DENVER - An American construction worker has been detained in the mountains of Pakistan after authorities there found him carrying a sword, pistol and night-vision goggles on a solo mission to hunt down and kill Osama bin Laden.
Catching bin Laden was Gary Brooks Faulkner's "passion," his brother said, noting that the 50-year-old has been to Pakistan at least six times, learned some of the local language and even grew a long beard to blend in. Relatives and acquaintances said Faulkner is a devout, good-humored Christian who requires dialysis and did time in prison years ago.
"A lot of kids grow up and say, 'I want to be Rambo,' you know? Well, he is," said Faulkner's brother, Scott Faulkner, 43.
Gary Faulkner arrived June 3 in the town of Bumburate and stayed in a hotel there. The Greeley, Colo., man was assigned a police guard, as is common for foreigners visiting remote parts of Pakistan.
When he checked out without informing police, officers began looking for him, according to the top police officer in the Chitral region, Mumtaz Ahmad Khan. Faulkner was found late Sunday in a forest.
"We initially laughed when he told us that he wanted to kill Osama bin Laden," Khan said. But when officers seized the weapons and night-vision equipment, "our suspicion grew." He said the American was trying to cross into the Afghan region of Nuristan.
Chitral and Nuristan are among several rumored hiding places for bin Laden along the mountainous border between Afghanistan and Pakistan.
Pakistan's military and intelligence establishment generally deny the possibility that bin Laden is hiding somewhere along the Pakistan-Afghan border, as Western intelligence agencies believe.
Yesterday, Faulkner was being questioned by intelligence officials in Peshawar, Pakistan's main northwestern city. He has not been charged with any wrongdoing.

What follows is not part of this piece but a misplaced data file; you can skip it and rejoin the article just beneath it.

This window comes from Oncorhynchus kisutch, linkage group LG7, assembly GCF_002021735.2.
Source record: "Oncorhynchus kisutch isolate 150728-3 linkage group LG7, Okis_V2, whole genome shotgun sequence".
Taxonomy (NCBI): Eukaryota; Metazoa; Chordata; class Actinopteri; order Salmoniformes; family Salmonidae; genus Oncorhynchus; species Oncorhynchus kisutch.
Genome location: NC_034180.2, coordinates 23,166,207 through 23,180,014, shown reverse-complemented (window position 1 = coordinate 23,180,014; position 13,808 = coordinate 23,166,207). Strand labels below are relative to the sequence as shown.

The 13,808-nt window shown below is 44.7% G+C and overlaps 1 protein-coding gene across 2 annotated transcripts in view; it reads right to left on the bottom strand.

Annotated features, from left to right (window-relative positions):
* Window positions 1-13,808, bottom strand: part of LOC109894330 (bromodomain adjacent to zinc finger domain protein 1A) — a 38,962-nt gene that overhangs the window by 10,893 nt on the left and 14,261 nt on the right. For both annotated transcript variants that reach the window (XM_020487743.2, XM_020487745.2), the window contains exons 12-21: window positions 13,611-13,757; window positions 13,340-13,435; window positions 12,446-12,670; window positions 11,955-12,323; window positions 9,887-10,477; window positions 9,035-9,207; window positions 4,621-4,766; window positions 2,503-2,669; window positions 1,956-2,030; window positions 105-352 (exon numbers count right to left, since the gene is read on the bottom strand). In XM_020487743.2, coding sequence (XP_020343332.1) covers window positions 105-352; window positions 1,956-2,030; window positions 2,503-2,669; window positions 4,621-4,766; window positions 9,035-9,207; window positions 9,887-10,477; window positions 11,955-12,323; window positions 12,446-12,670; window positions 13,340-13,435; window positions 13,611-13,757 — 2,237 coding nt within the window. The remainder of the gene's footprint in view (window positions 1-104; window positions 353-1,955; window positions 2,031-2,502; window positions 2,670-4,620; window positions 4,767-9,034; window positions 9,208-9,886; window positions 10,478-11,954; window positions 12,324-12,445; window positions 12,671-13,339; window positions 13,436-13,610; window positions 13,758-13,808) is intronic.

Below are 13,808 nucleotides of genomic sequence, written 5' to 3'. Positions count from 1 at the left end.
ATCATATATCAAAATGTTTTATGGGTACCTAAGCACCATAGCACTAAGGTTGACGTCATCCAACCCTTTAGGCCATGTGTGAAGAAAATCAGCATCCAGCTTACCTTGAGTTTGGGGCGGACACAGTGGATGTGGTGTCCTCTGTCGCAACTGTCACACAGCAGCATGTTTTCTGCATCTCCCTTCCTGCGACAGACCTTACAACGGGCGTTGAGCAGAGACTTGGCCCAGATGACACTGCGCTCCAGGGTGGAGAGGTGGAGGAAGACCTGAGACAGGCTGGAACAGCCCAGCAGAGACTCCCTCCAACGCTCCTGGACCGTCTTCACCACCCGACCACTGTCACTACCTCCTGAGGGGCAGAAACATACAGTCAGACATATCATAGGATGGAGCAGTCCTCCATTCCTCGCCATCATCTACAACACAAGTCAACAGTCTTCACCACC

Scott Faulkner dropped his brother off at Denver's airport May 30, and the two discussed the possibility Faulkner would not return alive from his search for bin Laden.
"He talked about why he was so passionate" to find bin Laden, Scott Faulkner recalled, adding his brother retained vivid memories of the Sept. 11, 2001, terror attacks on the United States. "He has not forgotten." But Scott Faulkner insisted his brother was on a rational mission.
"He's as normal as you and I," Scott Faulkner said. "He's just very passionate, and, as a Christian, he felt, when Osama mocked this country after 9/11 and it didn't feel like the military was doing enough, it became his passion, his mission, to track down Osama, and kill him, or bring him back alive."
Scott Faulkner said his brother sold all his tools to finance his trip and was prepared to die in Pakistan. He also said his brother took no weapons and had a valid visa for Pakistan.
Faulkner's sister, Deanna M. Faulkner of Grand Junction, Colo., said her brother suffers from kidney disease that has left him with only 9 percent kidney function. "I'm worried about him," she said. "I'm worried that in Pakistan they won't give him his dialysis. And if he doesn't get it, he's in serious trouble."
Bin Laden, who is also reported to have kidney problems, has evaded a massive manhunt since the 2001 attacks, which he is accused of masterminding. The federal government has offered a bounty of $25 million for information leading to his capture.